This article first appeared on Positivepsychologynews.com
I wouldn’t call myself a zestful person by any means. I like to be in bed by 10, I stay away from anything that can pollute my body or make me high, and my idea of a night out is kayaking alone in the dark and still waters of the sea. You could call me boring.
My lifestyle certainly does not serve me well during the holiday season. In fact, the late night parties and overstimulation somehow suck me out of my element and leave me feeling out of sorts. A few weeks of this, and I enter the New Year crawling on my knees.
The physical ‘morning after’ effects of late nights make me feel as if I have weights hanging off my body and a log lodged in my head. Alas for the long-gone resilience of youth. Steinberg refers to evolutionary programming as he describes the adolescent urge to sniff out every party in town. Then their circadian rhythms ensure that they get their fill of sleep the next day. For me now, otherwise healthy habits rob me of extra sleep. My internal clock wakes me up at dawn even though my mind stays tuned out for the rest of the day.
This leads to a major decline in productivity. Ideas refuse to flow, motivation seems to be on strike, and I find myself stuck with a single idea without any prospects of progress. The lack of creativity eventually affects my well-being. I end up feeling both empty and frustrated at the same time.
It seems that as we age, the dopaminergic pathways that feed off stimulation are much weaker than they once were. I no longer look to experiment my way through life the way I once did. My personality is more clearly expressed: as a true introvert, I find that my reward systems are activated in moments of stillness when I can assimilate stories that I’ve been collecting over several decades and make them my own. This makes me a total misfit in the holiday season. As a “closet bore,” I struggle my way through, desperately awaiting the New Year to recuperate. However, the increasing inner disconnect makes me realize that this approach needs changing.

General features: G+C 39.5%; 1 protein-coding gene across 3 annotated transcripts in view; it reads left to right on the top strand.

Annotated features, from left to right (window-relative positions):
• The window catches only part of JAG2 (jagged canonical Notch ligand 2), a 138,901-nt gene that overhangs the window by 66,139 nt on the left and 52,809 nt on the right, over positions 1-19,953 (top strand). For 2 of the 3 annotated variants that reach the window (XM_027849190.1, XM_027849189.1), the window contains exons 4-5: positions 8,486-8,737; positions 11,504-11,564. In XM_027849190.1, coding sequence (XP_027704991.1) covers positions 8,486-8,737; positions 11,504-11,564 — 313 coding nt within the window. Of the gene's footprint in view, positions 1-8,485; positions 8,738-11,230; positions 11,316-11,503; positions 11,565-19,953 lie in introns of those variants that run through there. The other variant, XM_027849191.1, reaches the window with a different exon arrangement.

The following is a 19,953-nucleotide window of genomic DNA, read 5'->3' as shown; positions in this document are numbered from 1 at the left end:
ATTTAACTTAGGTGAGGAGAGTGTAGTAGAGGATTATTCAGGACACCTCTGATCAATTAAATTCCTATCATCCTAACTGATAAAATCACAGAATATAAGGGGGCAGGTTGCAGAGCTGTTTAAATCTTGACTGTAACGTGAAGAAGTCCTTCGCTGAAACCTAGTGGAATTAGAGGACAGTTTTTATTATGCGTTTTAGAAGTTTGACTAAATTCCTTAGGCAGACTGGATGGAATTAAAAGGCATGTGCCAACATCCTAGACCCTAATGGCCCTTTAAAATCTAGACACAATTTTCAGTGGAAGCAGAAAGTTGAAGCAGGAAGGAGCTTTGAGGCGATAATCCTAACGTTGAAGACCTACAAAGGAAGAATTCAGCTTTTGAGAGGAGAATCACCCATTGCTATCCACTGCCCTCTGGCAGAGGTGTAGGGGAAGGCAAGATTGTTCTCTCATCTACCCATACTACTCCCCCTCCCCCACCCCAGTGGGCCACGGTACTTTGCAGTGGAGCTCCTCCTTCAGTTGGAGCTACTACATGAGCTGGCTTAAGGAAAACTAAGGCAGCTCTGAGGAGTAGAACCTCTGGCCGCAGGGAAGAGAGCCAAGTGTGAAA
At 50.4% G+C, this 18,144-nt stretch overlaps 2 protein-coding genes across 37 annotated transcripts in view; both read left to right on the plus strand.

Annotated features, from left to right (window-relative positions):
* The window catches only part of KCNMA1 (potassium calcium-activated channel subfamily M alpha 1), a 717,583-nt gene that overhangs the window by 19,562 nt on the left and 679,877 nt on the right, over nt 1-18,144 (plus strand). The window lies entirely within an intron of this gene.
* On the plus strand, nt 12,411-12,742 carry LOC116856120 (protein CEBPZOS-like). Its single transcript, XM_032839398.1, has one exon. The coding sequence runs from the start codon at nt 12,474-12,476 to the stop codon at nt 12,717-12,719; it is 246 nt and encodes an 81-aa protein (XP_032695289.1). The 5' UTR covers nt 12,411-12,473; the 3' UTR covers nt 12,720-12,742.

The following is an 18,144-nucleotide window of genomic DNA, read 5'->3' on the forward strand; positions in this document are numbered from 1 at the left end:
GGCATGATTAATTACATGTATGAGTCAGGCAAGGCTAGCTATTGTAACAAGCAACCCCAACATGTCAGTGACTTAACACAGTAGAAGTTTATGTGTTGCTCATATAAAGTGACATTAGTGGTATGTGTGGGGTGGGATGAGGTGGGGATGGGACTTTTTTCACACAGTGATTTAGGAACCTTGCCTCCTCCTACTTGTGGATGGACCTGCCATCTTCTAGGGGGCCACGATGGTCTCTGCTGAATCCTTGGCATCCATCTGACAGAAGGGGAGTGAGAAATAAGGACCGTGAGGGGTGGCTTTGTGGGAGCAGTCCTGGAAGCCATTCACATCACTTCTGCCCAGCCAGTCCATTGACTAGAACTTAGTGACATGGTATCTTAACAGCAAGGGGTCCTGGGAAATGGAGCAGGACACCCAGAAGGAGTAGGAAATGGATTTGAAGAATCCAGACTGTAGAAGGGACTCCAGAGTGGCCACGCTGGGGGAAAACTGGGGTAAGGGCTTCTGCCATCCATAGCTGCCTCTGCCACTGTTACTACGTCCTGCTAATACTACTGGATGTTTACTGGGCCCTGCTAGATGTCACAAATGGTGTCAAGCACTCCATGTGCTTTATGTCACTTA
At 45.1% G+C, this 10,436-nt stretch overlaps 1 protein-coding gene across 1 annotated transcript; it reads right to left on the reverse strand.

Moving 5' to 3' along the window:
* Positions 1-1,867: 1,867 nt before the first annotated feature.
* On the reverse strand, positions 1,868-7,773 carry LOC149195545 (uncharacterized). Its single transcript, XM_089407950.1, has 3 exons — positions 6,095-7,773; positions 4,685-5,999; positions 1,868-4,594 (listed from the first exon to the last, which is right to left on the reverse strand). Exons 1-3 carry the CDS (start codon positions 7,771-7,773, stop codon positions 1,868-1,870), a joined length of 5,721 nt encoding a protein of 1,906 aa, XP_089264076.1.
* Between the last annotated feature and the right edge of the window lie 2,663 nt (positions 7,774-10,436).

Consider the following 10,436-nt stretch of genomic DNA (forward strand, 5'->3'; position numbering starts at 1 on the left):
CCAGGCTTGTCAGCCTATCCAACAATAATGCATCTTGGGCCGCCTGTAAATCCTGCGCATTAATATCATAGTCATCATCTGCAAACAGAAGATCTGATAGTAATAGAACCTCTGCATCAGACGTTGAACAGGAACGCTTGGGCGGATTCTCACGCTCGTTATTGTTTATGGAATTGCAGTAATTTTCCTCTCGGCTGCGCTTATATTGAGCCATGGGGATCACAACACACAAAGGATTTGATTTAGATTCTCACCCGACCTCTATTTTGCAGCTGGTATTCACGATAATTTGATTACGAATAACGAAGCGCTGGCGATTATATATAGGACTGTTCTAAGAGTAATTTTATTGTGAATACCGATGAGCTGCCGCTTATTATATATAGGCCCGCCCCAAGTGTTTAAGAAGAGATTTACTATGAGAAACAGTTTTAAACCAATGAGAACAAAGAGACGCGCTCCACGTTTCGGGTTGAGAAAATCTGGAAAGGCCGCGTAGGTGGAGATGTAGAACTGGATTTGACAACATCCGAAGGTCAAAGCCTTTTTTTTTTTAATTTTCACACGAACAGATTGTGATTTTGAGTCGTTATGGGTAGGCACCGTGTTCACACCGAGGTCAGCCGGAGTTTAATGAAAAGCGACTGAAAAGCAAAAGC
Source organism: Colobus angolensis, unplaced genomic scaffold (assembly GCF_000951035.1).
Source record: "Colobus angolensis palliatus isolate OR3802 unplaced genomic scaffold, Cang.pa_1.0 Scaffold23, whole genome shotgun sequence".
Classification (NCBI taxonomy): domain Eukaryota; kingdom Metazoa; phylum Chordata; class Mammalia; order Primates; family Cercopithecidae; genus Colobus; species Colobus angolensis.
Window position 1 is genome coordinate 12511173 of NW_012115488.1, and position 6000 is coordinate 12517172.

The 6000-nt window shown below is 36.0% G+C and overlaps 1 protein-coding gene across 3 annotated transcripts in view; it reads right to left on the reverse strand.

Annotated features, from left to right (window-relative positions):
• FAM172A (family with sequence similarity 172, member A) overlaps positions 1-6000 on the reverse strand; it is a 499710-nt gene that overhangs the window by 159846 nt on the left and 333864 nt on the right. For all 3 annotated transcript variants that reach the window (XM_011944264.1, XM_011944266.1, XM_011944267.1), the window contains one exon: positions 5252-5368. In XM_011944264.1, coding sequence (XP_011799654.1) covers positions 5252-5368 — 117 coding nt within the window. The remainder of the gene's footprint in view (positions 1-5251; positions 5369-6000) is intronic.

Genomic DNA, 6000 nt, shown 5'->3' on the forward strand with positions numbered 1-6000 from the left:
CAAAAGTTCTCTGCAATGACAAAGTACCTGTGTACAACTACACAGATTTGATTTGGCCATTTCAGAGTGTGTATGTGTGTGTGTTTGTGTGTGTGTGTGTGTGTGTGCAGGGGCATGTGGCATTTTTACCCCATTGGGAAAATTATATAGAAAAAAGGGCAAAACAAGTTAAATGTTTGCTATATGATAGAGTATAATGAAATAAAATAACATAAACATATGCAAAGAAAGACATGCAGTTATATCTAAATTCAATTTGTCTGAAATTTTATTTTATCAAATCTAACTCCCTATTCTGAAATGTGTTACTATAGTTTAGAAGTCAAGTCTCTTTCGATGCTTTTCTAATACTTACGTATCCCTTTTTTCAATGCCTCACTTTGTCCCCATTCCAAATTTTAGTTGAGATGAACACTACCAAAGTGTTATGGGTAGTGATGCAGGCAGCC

So I have a New Year’s resolution. I’m going to recycle my negative energies into positive ones. It’s a page I’ve taken from nature’s handbook where everything that dies is recycled to breathe life into other organisms. This means that for starters, I will embrace being boring and the frustrations that come with it. It is not something I need to lock in the basement of my soul, for it is a part of who I am.
Then I will recognize that the meaning I desire does not emerge in a vacuum. We are social animals, wired to make sense of ourselves through the people and places in our lives. My moments of quiet may allow me to search for meaning. But Steger’s research on meaning shows that finding meaning is a different experience altogether. I am seeing that finding meaning comes from the openness to experience and compassionate interaction that I continue to avoid.
“Those who prefer their principles over their happiness,” wrote Albert Camus “they refuse to be happy outside the conditions they seem to have attached to their happiness.” Hardened habits contract my capacity for happiness and make me absent from the very life I wish to understand.
I resolve to transform the energy from my frustrations into energy for new experiences and deeper interactions through strengths such as compassion and gratitude and curiosity. These too are part of who I am, perhaps left idle for too long. In embracing every part of my being and in integrating all the contradictions of my personality, I can drift between its different aspects “either preferring to be in the thick of crowds or sitting on the sidelines and observing the passing show” as Csikszentmihalyi writes of artistic people.
Perhaps meaning lies on the other side of this Rubicon.